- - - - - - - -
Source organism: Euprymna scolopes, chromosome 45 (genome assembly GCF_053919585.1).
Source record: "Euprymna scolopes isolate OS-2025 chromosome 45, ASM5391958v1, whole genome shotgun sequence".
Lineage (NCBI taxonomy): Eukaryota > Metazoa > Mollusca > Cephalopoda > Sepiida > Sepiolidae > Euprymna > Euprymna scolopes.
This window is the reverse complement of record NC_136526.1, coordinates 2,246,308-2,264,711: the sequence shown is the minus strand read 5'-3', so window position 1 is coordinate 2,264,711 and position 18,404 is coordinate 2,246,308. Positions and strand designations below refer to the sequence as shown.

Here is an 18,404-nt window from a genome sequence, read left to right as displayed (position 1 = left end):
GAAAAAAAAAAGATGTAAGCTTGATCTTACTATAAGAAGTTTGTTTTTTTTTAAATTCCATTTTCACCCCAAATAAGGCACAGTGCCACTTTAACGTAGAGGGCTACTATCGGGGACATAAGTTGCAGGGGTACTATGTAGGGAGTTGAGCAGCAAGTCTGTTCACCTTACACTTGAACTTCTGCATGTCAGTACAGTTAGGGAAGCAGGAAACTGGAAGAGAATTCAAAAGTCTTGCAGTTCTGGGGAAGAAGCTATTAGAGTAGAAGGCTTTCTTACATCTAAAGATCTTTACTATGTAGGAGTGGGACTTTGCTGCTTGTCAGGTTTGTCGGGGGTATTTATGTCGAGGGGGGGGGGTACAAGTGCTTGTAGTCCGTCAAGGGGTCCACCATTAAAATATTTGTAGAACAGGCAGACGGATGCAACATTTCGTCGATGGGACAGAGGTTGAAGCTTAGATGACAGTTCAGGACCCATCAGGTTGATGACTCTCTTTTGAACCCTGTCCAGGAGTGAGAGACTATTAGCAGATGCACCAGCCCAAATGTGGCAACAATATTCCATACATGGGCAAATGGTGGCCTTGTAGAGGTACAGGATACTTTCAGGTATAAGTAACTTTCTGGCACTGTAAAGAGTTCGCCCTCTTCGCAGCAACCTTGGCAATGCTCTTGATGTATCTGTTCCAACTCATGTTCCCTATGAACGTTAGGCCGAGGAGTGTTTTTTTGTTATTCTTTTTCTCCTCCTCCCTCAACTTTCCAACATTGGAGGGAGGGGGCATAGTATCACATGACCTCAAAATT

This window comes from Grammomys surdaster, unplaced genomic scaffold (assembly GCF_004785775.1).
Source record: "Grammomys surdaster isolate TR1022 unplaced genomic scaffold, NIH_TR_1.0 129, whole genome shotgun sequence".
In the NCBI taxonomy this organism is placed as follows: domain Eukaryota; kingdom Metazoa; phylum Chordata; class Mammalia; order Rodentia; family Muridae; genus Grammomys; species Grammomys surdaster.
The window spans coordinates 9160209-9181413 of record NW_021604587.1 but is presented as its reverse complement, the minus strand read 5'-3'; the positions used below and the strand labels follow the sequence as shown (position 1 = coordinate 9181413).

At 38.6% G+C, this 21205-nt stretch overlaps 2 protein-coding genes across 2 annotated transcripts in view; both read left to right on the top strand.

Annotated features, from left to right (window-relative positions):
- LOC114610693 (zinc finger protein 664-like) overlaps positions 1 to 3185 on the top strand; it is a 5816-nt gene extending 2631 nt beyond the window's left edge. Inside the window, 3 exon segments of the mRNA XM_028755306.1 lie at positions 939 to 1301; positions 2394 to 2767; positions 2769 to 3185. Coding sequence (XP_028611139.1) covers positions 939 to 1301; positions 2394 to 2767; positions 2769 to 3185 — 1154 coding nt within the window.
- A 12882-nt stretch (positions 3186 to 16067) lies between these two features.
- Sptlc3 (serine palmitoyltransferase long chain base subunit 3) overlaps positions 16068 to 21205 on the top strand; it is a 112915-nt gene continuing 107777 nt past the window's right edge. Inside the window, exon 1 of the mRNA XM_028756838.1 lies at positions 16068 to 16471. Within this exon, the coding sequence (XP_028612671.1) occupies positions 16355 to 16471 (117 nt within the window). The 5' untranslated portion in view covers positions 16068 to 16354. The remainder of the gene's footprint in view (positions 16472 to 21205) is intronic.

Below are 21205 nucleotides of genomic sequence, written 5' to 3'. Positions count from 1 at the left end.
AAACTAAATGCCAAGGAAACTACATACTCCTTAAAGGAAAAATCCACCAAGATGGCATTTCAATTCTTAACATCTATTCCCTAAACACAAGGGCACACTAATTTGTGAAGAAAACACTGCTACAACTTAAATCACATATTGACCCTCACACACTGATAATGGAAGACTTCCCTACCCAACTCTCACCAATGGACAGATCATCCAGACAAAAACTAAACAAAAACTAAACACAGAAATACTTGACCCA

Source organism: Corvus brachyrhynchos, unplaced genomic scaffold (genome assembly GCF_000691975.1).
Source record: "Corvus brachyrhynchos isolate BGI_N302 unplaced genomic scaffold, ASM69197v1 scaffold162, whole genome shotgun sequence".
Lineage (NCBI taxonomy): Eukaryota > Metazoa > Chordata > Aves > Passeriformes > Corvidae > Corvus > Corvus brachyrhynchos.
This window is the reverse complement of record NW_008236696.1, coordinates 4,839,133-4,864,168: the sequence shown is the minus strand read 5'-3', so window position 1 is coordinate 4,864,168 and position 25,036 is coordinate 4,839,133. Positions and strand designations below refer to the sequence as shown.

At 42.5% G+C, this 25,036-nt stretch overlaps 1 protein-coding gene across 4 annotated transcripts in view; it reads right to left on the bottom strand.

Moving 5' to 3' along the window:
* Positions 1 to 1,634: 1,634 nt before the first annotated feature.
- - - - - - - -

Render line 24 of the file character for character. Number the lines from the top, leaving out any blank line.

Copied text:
* Positions 1 to 1,634: 1,634 nt before the first annotated feature.